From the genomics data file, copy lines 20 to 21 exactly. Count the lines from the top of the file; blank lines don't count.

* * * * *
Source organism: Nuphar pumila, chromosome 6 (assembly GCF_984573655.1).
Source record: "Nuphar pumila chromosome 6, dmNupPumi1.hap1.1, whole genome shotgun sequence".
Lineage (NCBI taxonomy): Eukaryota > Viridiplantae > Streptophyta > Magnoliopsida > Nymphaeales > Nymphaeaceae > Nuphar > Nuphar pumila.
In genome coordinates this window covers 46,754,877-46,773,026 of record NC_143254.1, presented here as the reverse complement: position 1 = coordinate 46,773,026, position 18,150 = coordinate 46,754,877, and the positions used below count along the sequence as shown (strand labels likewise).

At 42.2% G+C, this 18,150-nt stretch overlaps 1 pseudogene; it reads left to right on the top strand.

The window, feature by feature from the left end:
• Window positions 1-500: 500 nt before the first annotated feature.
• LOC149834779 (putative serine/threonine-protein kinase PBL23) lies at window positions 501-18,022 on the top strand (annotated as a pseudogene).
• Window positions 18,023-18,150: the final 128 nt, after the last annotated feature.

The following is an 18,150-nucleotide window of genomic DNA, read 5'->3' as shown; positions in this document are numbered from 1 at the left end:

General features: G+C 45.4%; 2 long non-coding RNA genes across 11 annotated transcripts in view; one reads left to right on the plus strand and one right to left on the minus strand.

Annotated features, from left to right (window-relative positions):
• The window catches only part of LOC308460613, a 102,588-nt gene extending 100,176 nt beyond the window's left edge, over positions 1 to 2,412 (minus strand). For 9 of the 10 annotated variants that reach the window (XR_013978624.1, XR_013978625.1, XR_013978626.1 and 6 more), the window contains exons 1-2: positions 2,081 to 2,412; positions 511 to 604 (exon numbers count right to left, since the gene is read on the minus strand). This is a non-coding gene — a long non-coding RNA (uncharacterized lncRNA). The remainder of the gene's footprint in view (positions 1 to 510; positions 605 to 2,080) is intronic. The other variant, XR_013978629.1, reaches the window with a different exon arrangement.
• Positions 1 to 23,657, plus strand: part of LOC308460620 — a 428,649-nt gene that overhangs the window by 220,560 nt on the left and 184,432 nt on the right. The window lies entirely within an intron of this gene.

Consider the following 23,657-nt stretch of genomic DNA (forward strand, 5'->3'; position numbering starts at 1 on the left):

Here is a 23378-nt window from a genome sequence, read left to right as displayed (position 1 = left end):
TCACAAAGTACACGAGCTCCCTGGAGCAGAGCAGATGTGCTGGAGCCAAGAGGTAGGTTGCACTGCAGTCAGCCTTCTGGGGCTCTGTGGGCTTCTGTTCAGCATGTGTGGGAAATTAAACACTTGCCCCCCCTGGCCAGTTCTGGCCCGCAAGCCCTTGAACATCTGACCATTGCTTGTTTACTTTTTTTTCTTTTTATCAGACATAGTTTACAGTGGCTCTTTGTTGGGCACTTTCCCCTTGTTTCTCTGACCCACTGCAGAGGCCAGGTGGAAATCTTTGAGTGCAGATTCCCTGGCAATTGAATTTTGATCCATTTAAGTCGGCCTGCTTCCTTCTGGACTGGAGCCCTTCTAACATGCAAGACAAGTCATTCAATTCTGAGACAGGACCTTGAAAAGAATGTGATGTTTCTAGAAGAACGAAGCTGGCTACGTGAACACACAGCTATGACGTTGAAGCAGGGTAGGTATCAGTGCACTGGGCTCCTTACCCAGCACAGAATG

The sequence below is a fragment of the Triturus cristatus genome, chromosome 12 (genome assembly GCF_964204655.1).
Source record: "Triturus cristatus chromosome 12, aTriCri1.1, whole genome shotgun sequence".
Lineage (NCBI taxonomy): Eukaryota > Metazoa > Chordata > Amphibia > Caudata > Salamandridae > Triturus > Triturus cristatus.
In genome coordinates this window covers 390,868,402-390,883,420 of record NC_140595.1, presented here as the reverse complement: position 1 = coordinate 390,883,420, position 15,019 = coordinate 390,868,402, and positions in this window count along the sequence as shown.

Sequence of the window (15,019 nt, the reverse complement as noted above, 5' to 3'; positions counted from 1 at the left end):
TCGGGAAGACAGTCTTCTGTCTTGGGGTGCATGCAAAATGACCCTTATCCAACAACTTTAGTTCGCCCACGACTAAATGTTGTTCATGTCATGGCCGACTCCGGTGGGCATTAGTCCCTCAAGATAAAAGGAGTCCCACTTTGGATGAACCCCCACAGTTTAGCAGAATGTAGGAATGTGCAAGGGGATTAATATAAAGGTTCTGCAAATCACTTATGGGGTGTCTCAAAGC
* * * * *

Lineage (NCBI taxonomy): Eukaryota > Metazoa > Chordata > Amphibia > Caudata > Salamandridae > Triturus > Triturus cristatus.
In genome coordinates this window covers 390,868,402-390,883,420 of record NC_140595.1, presented here as the reverse complement: position 1 = coordinate 390,883,420, position 15,019 = coordinate 390,868,402, and positions in this window count along the sequence as shown.